The real trouble with this world of ours is not that it is an unreasonable world, nor even that it is a reasonable one. The commonest kind of trouble is that it is nearly reasonable, but not quite. Life is not an illogicality; yet, it is a trap for logicians. It looks a little more mathematical and regular than it is; its exactitude is obvious, but its exactitude is hidden; its wildness lies in wait. (Orthodoxy, G. K. Chesterton, 1908)
Chesterton is a master at pointing out obvious truths that we so easily learn to ignore. He describes our world as a place of great order, yet tainted by disorder; a place of precision, yet undecipherable complexity. He drives us to conclude what is obvious; the world should be perfect, except it is full of imperfections. Creation is knowable and at the same time is mysterious beyond our sorting out. Living life leaves us in need of a great resolution. Our own wisdom leaves us wanting; we need a more perfect wisdom.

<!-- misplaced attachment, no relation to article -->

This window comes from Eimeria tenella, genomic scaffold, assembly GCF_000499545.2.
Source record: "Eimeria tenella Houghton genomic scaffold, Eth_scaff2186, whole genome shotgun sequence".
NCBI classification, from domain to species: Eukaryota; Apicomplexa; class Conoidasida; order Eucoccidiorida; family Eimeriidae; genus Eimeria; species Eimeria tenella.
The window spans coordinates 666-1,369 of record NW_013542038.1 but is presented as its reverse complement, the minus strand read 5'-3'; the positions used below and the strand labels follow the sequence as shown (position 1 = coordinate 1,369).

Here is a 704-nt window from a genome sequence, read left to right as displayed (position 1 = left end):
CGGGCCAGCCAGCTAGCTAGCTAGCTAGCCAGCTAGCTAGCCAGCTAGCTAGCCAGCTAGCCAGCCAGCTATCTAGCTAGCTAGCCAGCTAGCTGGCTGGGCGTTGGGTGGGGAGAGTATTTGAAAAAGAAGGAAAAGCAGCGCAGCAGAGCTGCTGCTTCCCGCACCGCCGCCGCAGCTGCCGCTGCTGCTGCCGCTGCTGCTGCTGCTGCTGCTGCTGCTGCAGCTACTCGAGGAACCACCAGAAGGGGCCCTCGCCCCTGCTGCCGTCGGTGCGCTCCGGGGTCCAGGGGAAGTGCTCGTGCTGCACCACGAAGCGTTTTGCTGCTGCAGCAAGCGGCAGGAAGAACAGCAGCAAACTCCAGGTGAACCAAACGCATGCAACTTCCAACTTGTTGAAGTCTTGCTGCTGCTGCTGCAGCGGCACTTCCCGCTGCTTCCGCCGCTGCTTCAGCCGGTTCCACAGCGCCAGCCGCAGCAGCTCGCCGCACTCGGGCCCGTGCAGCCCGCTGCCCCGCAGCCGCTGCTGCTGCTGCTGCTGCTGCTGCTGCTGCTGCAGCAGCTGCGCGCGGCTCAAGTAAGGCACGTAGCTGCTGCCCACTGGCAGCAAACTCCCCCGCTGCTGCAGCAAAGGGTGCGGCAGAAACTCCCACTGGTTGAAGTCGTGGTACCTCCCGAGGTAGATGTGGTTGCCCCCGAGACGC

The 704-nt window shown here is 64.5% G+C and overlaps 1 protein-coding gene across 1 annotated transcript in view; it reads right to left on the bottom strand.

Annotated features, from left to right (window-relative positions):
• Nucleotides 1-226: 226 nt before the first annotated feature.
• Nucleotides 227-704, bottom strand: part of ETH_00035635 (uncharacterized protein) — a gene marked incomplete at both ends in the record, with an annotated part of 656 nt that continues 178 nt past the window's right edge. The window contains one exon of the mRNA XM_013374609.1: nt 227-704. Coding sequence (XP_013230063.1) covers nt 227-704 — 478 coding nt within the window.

My mouth shall speak wisdom; the meditation of my heart shall be understanding. I will incline my ear to a proverb; I will solve my riddle to the music of the lyre. Ps 49: 3-4